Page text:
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Platt's legacy - Countrywide's recent torrid years

It is now an industry truism to say that Alison Platt has transformed Countrywide - but recent evidence, and now doubt over Platt’s own future, may reveal that the transformation has been anything but a success.

What is beyond doubt is that in a series of reorganisations, restructurings and resignations, Platt’s reign saw the departure of many hugely experienced agents.

Some would say the rot set in in late spring 2015, around six months after Platt’s arrival, when the former managing director of estate agency and the group commercial director at Countrywide both stood down at short notice.

Bob Scarff, managing director of estate agency, had been involved in agency for 37 years: the official statement from Countrywide at the time said he intended to pursue his own personal ambitions outside of the group. 

Nick Dunning, group commercial director at Countrywide, had been at the group for seven years, mostly involved in the lettings business. The official statement in early May 2015 merely said he was leaving the company “to pursue other activities.”

Many other experienced hands departed - some pushed, others jumping.

Then in came many senior executives with little or no agency background. 

The ‘Managing Director, Retail’ (until her departure last year) was Samantha Tyrer, who joined from Dixons Carphone and pioneered the ill-fated online experiment that Countrywide abandoned last autumn.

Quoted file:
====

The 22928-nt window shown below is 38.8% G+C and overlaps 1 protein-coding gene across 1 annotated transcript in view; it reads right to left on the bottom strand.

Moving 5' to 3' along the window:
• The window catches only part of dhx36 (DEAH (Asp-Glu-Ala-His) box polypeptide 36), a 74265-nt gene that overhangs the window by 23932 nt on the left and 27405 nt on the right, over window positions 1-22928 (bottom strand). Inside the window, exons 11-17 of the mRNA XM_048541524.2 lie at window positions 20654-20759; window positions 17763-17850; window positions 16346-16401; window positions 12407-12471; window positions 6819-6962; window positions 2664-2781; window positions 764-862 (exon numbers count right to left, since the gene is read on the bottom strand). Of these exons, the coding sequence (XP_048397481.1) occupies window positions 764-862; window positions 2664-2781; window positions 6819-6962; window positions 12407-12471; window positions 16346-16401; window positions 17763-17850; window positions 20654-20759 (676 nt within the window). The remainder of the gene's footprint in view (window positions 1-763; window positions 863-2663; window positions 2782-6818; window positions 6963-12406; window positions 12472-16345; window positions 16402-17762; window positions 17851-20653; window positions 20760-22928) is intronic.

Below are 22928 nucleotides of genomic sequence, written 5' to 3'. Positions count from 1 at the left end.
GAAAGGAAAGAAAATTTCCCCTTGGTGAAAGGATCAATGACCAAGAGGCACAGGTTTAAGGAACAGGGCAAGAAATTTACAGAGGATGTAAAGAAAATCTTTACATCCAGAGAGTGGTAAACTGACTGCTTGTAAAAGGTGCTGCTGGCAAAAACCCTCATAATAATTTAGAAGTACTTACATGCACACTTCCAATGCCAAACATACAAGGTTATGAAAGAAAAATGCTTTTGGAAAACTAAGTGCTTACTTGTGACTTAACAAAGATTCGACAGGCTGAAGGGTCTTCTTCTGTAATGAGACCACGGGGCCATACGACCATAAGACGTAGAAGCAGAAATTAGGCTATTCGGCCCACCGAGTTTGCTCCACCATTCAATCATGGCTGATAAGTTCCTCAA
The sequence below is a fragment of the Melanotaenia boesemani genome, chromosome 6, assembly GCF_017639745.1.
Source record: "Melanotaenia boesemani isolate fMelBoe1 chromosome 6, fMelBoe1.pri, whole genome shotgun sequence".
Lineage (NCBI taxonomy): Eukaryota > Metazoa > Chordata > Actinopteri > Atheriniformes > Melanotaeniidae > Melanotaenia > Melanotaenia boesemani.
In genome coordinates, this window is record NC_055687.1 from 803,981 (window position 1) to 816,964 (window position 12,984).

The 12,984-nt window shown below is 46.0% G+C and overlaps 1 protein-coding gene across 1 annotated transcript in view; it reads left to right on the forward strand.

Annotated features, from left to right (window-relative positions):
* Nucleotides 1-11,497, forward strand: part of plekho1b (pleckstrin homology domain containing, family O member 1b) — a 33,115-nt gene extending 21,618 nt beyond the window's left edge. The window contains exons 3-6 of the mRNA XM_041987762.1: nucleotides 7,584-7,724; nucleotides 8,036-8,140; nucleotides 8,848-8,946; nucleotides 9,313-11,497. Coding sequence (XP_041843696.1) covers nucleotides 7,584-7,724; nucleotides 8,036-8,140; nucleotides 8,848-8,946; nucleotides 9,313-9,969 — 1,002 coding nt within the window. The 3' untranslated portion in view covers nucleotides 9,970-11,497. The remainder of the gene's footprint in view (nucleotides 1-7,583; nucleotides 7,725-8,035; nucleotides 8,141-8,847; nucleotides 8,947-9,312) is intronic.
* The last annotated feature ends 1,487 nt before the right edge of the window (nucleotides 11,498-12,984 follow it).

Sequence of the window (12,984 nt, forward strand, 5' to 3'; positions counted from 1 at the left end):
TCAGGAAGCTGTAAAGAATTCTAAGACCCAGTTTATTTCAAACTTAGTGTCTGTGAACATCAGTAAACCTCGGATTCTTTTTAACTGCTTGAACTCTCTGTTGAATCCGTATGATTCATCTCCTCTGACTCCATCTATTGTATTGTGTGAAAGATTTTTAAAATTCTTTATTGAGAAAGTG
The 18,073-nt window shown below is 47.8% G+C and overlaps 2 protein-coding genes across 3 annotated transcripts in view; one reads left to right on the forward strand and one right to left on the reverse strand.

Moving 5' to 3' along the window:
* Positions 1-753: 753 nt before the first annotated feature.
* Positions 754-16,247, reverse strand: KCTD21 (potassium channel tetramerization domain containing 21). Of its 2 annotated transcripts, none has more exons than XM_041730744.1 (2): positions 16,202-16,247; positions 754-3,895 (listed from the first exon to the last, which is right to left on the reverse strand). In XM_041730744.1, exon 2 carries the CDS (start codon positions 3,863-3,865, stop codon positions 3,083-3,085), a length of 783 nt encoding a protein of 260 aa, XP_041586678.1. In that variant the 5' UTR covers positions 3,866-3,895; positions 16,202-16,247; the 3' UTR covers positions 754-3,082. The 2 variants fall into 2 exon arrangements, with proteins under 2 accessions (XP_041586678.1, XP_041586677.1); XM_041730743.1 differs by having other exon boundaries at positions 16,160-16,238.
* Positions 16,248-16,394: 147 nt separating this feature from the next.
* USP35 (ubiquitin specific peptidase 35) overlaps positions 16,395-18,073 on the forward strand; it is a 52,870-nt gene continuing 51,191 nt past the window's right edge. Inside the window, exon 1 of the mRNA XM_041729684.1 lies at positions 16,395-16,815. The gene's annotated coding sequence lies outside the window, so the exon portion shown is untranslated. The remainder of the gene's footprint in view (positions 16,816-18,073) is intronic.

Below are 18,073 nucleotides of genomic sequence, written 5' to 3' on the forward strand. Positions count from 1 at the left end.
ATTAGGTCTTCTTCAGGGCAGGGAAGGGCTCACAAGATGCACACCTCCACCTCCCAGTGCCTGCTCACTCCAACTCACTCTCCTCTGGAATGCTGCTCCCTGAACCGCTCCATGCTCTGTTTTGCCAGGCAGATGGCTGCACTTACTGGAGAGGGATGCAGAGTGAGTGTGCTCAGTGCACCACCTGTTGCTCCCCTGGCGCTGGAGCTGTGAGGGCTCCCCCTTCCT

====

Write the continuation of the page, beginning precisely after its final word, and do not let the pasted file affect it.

The head of marketing (again, until her departure last year) was Helen Normoyle, from the BBC. Kate Brown - whose departure was announced last week - was the Group HR director recruited from Bupa, where Platt also worked before arriving at Countrywide.

Old agency hands that remained were given unexpected responsibilities. 

For example, an announcement in 2016 said that the company’s respected sales director Andrew Pennells was in future “leading the transformational change agenda as part of the Building Our Future Programme.”

Platt herself surprised at every twist and turn.

Keen on transparency, she told industry journalists and shareholders early in her tenure that she would report on Countrywide’s performance in detail at least every six months - possibly part of her undoing given the attention paid to a series of poor figures produced frequently over recent years.

However, almost exactly two years ago Platt also joined the board of Tesco as a non-executive director including membership of the remuneration committee; later that year she was named on a ‘power list’ as being amongst the 100 most powerful woman in British management.

Meanwhile Countrywide’s performance declined consistently during her tenure as chief executive.

Back in March 2014 Countrywide’s share price was sailing high at 686.00p; a series of falls meant that by late 2016 the listing was dropped from the FTSE 250 and had fallen below 170.00p. Yesterday, Countrywide closed at 103.00p - its lowest ever closing price.

Financial performance also suffered, most recently displayed through last week’s disastrous figures for the fourth quarter of 2017, which prompted a profits warning.